It’s the world’s tallest prefabricated building, Broad Sustainable Building’s 57-story tower in the suburbs of Changsha, the capital of Hunan Province. The city’s claim to fame is that Mao was born nearby, but other than that, it’s well, provincial. 

The building, called BSB for short, is a tremendous accomplishment, rising at three floors a day. The floor plates come out of the factory with mechanical systems, plumbing and finishes all installed, hauled up by one of the giant cranes and bolted into place. Broad started as an air-conditioning company, so the systems are among the best in the world, delivering air with particulates reduced 99.9 percent (which you really need in China, even in the suburbs of Changsha). Eight inches of insulation and quadruple glazing make the building 80 percent more efficient than conventional buildings. It is healthy, green, fast and affordable construction.

So why hasn’t this technology taken over the world, or at least China, or even Hunan Province?

It’s an interesting question. I've been covering BSB for a number of years. I've been a huge fan of it, and have written many posts with headlines like One Building, One City: World’s tallest prefab, Sky City, is breaking ground in June — though that headline never actually turned out to be true.

In 2013, I visited the site of Sky City, what was going to be the tallest building in the world at 220 stories. Workers broke ground on it and were getting ready to dig the foundations when the government stepped in, ostensibly questioning the technology. Broad’s chairman, Zhang Hue, was vilified in the Chinese press to the point that he issued a public response, which we published on TreeHugger. They called him a “bogus environmentalist” and worse.

Site of Sky City, the world's tallest building, in China

Site of Sky City, the world's tallest building. (Photo: Lloyd Alter)

In fact, it appears that the government simply didn’t want the tallest building in the world built in the middle of nowhere outside a small (only 11 million people!) provincial capital. So it is still a hole in the ground.

Meanwhile, back at Broad Town, there are a lot of workers needing housing and an opportunity, so BSB started building a 97-story version of Sky City. The project was under construction (I visited again last March), going up three stories a day when the government shut the whole project down. Months were lost while the authorities complained about the danger to air traffic, building such a tall building so close to the airport. (It’s a half-hour drive from Broad Town to the airport.) The building was cut back to 57 floors, which is how it stands today.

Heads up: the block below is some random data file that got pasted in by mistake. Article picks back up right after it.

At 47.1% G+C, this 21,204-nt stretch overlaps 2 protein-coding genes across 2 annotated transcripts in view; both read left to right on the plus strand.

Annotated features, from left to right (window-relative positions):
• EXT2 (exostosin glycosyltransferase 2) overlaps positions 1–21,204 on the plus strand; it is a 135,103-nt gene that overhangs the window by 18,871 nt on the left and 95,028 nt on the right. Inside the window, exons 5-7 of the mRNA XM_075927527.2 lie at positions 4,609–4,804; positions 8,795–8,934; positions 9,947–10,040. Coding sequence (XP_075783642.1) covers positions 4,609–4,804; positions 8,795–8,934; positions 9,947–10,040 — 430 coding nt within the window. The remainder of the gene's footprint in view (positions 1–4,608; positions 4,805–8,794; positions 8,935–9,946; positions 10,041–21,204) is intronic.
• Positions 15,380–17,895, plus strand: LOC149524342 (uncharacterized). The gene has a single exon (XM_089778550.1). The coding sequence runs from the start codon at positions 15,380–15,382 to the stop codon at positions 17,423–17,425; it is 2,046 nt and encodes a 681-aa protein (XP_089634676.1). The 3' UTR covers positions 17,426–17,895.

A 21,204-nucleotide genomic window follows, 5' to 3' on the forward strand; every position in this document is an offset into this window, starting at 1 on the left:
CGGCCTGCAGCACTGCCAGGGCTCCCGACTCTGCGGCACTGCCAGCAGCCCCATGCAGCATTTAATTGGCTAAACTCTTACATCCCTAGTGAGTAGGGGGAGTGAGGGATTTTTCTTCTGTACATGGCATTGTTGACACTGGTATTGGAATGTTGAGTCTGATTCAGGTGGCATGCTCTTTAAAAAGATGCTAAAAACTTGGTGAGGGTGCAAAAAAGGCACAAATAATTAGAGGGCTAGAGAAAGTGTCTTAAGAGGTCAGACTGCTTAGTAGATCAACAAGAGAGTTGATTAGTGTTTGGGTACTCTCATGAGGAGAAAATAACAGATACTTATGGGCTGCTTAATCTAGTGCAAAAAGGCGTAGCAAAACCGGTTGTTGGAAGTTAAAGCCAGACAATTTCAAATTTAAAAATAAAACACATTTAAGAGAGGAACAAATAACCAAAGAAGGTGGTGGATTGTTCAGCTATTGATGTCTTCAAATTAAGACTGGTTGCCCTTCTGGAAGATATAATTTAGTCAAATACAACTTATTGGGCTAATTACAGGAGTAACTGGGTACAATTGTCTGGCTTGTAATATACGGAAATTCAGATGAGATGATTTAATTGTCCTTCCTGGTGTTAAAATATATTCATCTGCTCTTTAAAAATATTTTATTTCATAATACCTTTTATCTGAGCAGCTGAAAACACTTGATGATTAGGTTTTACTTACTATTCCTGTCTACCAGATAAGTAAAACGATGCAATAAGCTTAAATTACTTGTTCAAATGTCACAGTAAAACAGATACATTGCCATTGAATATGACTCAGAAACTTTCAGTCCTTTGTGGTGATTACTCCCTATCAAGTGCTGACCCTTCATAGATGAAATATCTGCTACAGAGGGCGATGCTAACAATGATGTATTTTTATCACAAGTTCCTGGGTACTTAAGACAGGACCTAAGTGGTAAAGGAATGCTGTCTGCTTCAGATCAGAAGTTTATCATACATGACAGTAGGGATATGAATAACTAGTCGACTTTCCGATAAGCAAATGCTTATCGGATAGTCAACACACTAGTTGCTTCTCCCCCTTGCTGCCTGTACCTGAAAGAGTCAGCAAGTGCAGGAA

It's often a problem when new technology disrupts the system, and BSB’s building system is incredibly disruptive. In China it seems that half the country is building apartment buildings and the roads and trains that connect them, and the other half of the country is speculating in them. The tall towers are built in almost the same way as a farmer’s house in the country: concrete  slabs with brick walls covered in ceramic tile from scaffolding that surrounds the whole building during construction. It’s labor-intensive, employing millions, which is probably just fine with the government. Air quality and environmental concerns are irrelevant; just throw in a mini split AC unit and you’re done. 

Dancing for the buyers at Broad Town.

Dancing for the buyers at Broad Town. (Photo: Lloyd Alter)

Meanwhile, back at BSB headquarters, the hotel is full of buyers from the Middle East and other Asian countries looking at the technology and negotiating licenses, while being entertained by the talented Broad employees in the evening. 

Chairman Zhang told me that the market for BSB would be in the developing countries like Brazil and India where there are millions of housing units needed. But I suspect that just like North America and China, it will a tough battle there too. Construction remains labor-intensive, one of the few blue collar manufacturing jobs still left. 

Broad Sustainable Building is really on to something here. But there is no industry in the world as entrenched in its ways as construction is. The problem here isn’t technical; it’s political. And it’s too bad. 

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Lloyd Alter ( @lloydalter ) writes about smart (and dumb) tech with a side of design and a dash of boomer angst.